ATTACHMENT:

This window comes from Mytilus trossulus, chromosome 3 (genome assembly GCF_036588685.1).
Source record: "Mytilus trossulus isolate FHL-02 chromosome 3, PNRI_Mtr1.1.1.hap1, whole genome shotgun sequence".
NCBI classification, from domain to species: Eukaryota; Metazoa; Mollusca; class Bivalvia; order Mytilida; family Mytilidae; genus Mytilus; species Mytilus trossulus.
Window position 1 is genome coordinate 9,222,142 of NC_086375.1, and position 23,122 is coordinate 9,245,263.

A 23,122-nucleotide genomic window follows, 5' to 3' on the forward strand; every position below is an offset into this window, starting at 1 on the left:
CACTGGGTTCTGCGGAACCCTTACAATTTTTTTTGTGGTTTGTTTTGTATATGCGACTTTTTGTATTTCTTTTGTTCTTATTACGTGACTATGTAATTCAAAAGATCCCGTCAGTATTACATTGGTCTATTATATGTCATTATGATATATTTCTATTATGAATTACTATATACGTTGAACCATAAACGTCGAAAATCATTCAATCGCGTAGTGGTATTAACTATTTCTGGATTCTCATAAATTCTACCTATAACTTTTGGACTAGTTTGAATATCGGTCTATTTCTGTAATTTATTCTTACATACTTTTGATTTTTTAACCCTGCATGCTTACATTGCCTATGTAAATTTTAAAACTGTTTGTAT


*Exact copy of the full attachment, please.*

This window comes from Mytilus trossulus, chromosome 3 (genome assembly GCF_036588685.1).
Source record: "Mytilus trossulus isolate FHL-02 chromosome 3, PNRI_Mtr1.1.1.hap1, whole genome shotgun sequence".
NCBI classification, from domain to species: Eukaryota; Metazoa; Mollusca; class Bivalvia; order Mytilida; family Mytilidae; genus Mytilus; species Mytilus trossulus.
Window position 1 is genome coordinate 9,222,142 of NC_086375.1, and position 23,122 is coordinate 9,245,263.

A 23,122-nucleotide genomic window follows, 5' to 3' on the forward strand; every position below is an offset into this window, starting at 1 on the left:
CACTGGGTTCTGCGGAACCCTTACAATTTTTTTTGTGGTTTGTTTTGTATATGCGACTTTTTGTATTTCTTTTGTTCTTATTACGTGACTATGTAATTCAAAAGATCCCGTCAGTATTACATTGGTCTATTATATGTCATTATGATATATTTCTATTATGAATTACTATATACGTTGAACCATAAACGTCGAAAATCATTCAATCGCGTAGTGGTATTAACTATTTCTGGATTCTCATAAATTCTACCTATAACTTTTGGACTAGTTTGAATATCGGTCTATTTCTGTAATTTATTCTTACATACTTTTGATTTTTTAACCCTGCATGCTTACATTGCCTATGTAAATTTTAAAACTGTTTGTAT